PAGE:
News & Insights

Why Developing a Social Networking Policy for Employees is a Must
May 20, 2013
by Robert Conte

 

South Bend / Mishawaka, IN – The last few years have seen an explosion in the popularity of online social networking websites. These sites can be both a benefit and a detriment for employers because they can potentially create a series of legal pitfalls. In light of the issues that may arise from social networking, it is wise for an organization to consider having a policy addressing social networking as it relates to the employer’s workplace.

When developing such a policy, the employer must first determine the purpose of the policy and whether it will have strong prohibitions restricting social networking, or whether it will encourage employees to contribute to social networking sites and allow employee participation, but with limitations. How an employer intends to enforce a social networking policy is also very important. In this regard, an employer’s policy should:

  • Specify the forms of online communication and conduct covered by the policy
  • Outline how the company’s name and logo may be used, if at all
  • Describe what financial, sensitive or proprietary information should be excluded from such sites
  • Address whether employees may discuss specific clients, and whether the employee may post pictures of the workplace
  • Remind employees that postings on social networking sites are public
  • Encourage employees to engage in responsible and respectful conduct regarding current, former, and potential customers, partners, employees and competitors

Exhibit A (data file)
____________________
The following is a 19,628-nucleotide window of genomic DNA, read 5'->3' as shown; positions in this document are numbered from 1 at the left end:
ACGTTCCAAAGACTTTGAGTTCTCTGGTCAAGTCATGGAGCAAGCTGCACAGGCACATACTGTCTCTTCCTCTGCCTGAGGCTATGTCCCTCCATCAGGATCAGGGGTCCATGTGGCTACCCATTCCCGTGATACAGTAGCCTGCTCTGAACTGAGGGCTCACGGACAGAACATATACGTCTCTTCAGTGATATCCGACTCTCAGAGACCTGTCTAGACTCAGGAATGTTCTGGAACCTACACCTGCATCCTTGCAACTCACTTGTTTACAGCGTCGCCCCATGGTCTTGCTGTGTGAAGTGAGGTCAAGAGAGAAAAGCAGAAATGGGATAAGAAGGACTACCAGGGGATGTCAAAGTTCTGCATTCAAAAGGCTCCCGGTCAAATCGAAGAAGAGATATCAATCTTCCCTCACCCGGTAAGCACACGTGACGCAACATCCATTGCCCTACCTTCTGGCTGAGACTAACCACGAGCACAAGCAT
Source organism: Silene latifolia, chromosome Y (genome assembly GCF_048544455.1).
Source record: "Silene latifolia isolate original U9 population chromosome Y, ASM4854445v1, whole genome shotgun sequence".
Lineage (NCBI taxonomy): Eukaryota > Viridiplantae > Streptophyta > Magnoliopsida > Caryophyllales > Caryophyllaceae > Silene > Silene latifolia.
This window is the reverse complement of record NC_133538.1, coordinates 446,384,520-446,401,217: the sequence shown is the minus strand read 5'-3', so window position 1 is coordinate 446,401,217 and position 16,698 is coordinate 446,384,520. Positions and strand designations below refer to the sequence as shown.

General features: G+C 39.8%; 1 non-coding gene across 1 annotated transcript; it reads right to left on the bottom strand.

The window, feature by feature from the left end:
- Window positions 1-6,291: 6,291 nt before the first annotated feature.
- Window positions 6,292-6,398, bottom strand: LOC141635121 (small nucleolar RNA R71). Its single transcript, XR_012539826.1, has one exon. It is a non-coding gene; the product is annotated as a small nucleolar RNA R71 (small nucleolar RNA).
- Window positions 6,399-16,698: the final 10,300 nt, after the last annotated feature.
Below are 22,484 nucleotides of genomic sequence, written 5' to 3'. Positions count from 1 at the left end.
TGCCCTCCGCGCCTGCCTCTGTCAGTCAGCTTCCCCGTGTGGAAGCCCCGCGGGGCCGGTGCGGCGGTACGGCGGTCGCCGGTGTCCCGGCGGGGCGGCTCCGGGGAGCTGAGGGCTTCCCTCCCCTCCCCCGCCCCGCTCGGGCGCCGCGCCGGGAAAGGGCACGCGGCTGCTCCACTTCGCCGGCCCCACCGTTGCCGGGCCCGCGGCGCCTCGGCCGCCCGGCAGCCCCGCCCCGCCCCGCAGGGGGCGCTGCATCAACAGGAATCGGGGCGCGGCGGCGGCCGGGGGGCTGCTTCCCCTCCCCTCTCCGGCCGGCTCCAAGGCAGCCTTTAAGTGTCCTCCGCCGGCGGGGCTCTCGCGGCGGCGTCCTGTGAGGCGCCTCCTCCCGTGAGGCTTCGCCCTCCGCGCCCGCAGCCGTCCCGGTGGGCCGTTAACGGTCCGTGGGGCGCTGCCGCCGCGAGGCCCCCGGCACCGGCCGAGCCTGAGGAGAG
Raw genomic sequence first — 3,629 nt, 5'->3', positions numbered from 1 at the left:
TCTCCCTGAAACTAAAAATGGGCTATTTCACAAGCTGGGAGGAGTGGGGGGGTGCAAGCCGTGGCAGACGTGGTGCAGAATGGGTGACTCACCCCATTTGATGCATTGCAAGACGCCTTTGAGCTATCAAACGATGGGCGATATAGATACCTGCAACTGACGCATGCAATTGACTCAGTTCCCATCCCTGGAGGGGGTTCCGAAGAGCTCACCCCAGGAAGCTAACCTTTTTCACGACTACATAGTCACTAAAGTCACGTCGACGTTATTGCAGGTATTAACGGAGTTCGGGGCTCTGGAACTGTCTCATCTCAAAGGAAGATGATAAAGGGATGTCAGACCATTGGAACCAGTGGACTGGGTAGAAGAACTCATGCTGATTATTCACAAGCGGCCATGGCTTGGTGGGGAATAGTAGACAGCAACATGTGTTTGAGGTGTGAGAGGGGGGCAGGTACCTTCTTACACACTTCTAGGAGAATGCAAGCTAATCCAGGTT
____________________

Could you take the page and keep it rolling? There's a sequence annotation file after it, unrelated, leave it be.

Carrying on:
• Warn employees to avoid conflicts of interest and potential harm to the employer’s business interests
  • Contemplate all of the legal considerations noted above, and also consider the employer’s other employment policies and guidelines, such as the anti-discrimination policy or other code of conduct
  • Warn employees about possible disciplinary action for violation of the policy

An effective social networking policy should establish guidelines about whether or not employees can use social networking sites during working hours and if so, under what circumstances. In this regard an effective social networking policy should also:

  • Encourage employees to go to Human Resources with work-related issues and complaints before blogging about them
  • Specify potential discipline, up to and including termination, if an employee misuses social networking sites related to employment
  • Establish a reporting procedure for suspected violations of the policy; reiterate that the company’s policies, including harassment and discrimination policies, apply with equal force to employee communications on social networking sites
  • Remind employees that the company’s computers and e-mail system are company property intended for business use only, and that the company may monitor Internet and e-mail usage
  • Require employees to sign a written acknowledgement that they have read, understand and will abide by the policy
  • Be enforced consistently and indiscriminately among all employees

In developing a social networking policy, the employer’s goal should always be to protect a company’s reputation, trade secrets and confidential, proprietary and privileged information, but must also keep in mind the privacy right of employees.

When considering or writing such policies, a call to an experienced employment lawyer is recommended. May Oberfell Lorber attorney, Bob Conte, would be happy to speak with you. You can contact him here.

Source: DRI Employment Law Supplement, Social Working in the Workplace, Newman and Isenhath, March 2010; Labor and Employment Law Notes, State Bar of Michigan, Spring 2010.

 

 

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